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· fu the adjoining parish of Sanderstead, is PURLEY, which will be rendered remarkable by the residence of John Horne Tooke, Esq. whilst he wrote his curious work, denominated “ The Diversions of Purley.” · Hence in a western direction, we come to THE OAKS, the villa of the earl of Derby, on Bansted Downs; it was built by a society of gentlemen, called the Hunters Club, to whom the land was leased by Mr. Lambert, whence it took the name of Lambert's Oaks. Mr. Simmons was the first occupier of the house, which was intended as a place of festivity in the hunting season.
General Burgoyne purchased the lease, and built a dining room forty-two feet by twenty-one, with an arched roof, elegantly finished; twenty-eight small cased pillars of fine workmanship, and a concave mirror at each end. The dining table is of plain deal boards, in conformity to the style of a hunting seat. The red hall entrance is small, but elegant: it contains two landscapes, and a few other pictures. The drawing room, on the first floor, is an octagon, ornamented with a variety of small pictures. It commands a prospect of Norwood, Shooter's Hill, many churches in London and its environs, Hampstead, Highgate, &c. The carl baving acquired a fee simple in the estate from general Burgoyne, added, at the west end, a large brick building, with four towers at each corner; and there is a similar erection at the cast end, which renders the structure uniform, and gives it an elegant Gothic appearance. In the pleasure grounds are a number of antient beeches. In one tree, in parti. cular, it is said, there is a spring; because it always con. tains water, although the well at the house is three hun. dred feet deep. His lordship can accommodate his guests with upwards of fifty bed chambers. It was here that the celebrated Fete Champetre, in commemoration of the earl's marriage with his first countess, was given; whence originated a musical entertainment, called “ The Maid of the Oaks," written by general Burgoyne.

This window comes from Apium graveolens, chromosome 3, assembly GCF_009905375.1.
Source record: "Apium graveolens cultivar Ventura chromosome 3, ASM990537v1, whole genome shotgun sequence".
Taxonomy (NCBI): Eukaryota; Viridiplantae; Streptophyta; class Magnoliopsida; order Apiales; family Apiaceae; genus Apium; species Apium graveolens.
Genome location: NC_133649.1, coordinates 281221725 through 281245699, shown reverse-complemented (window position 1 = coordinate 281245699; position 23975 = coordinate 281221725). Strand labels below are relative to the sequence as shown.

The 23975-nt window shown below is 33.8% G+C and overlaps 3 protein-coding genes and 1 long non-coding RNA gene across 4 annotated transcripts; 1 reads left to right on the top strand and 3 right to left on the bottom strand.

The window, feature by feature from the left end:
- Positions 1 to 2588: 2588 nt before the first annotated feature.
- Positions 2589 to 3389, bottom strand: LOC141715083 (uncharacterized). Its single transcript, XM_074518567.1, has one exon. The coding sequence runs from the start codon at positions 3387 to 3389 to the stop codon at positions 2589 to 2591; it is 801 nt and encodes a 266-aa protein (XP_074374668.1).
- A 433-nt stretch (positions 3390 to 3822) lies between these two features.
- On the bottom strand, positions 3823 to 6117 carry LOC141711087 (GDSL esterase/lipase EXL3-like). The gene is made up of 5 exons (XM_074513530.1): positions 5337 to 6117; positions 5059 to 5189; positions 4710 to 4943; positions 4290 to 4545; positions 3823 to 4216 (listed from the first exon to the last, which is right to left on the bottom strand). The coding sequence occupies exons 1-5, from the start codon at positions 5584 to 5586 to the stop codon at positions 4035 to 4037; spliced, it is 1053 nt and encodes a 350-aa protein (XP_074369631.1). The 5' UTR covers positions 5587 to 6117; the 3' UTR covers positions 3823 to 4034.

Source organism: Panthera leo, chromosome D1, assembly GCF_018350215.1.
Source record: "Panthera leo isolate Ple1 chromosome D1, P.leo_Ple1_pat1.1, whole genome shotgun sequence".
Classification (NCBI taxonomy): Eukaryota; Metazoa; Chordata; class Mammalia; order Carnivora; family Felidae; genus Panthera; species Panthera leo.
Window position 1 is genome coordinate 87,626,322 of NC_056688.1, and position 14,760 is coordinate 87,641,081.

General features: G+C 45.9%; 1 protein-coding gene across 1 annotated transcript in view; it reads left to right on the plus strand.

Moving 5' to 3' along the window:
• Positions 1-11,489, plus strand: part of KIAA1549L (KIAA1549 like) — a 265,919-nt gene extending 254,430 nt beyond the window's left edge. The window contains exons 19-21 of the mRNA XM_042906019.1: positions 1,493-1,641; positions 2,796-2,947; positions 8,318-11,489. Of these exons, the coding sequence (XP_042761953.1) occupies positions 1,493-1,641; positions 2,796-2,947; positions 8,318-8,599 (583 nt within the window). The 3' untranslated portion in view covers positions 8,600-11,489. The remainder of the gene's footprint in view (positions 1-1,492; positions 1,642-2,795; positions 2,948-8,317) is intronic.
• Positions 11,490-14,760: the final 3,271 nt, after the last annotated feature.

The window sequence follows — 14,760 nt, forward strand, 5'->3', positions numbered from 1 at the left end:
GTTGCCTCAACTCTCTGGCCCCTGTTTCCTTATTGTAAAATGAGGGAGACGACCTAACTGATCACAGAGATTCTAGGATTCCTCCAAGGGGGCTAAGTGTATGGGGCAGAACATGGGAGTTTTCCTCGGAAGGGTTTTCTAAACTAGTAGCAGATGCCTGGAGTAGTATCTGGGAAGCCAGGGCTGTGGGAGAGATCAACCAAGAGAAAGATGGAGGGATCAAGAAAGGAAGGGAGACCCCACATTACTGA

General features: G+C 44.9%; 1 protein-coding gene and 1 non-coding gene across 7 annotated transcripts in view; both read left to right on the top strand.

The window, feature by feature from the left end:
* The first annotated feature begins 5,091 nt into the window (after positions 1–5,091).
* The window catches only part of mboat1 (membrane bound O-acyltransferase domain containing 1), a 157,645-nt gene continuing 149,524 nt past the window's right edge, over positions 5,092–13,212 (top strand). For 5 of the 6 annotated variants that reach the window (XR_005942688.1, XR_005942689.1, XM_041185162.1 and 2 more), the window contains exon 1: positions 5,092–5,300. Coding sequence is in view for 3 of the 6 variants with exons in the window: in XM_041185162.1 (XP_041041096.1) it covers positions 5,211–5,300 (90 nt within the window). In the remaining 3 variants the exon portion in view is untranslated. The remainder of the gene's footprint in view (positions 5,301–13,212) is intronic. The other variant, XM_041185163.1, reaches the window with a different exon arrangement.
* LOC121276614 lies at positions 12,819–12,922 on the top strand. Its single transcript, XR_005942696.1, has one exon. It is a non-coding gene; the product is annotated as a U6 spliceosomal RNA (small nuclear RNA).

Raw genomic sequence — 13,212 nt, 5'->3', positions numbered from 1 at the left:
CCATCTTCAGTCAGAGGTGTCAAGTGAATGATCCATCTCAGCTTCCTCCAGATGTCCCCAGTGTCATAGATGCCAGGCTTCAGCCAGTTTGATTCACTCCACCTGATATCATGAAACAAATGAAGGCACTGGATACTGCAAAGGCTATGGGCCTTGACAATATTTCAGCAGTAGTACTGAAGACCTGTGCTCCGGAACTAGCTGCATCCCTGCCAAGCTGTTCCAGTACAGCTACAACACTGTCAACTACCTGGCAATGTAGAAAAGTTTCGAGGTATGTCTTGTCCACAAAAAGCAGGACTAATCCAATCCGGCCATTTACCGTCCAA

BANSTEAD, not far from Epsom, is a village noted for abundance of walnut-trees, but more for its neighbouring
downs, one of the most delightful spots in England, by reason of its fine carpet ground, covered with a short herbage, perfumed with thyme and juniper, which makes the mutton of this tract though small very sweet. The plough, however, bas made such incroachments, that the pastures and focks are much diminished. Dyer, in his Golden Fleece, after praising the beauties of its situation, thus exclaims : « Such are the downs of Banstead, edg'd with woods and
towery villas!” The pleasant prospects of several counties on both sides of the Thames, includes a view of the royal palaces of Windsor and Hampton Court, and also of London, from the Tower to Westminster, it being a tract of no less than thirty miles, extending from Croydon to Farnham, though under different appellations. The soil, being for the most part a sort of chalk mixed with flints and sand, is dry soon after rain. There is a four mile course on them, which, in the season of horse races, is much frequented, as all the downs are, throughout the whole summer, for their wholesome air.
To the north-west of Banstead is Ewel, a market town fourteen miles from London.
Here a spring breaks out in different spots, and becomes the head of a fine stream, called Hog's Mill River, that falls into the Thames at Kingston. Here is the elegant mansion and pleasure grounds of Sir George Glyn, Bart.
The market day is Thursday, and here are two fairs on May 12, and October 29. The town has a very romantic appearance, but nothing else very particular; it is situated in the road from London into Sussex.
This place is however famous for being the birth place of RICHARD CORBET, whose father was a farmer here. He was born in the latter part of the reign of queen Elizabeth, and was sent very young to Westminster School; thence to Christchurch, Oxford. In 1605, he took the degree of M. A. and eatering into holy orders, became one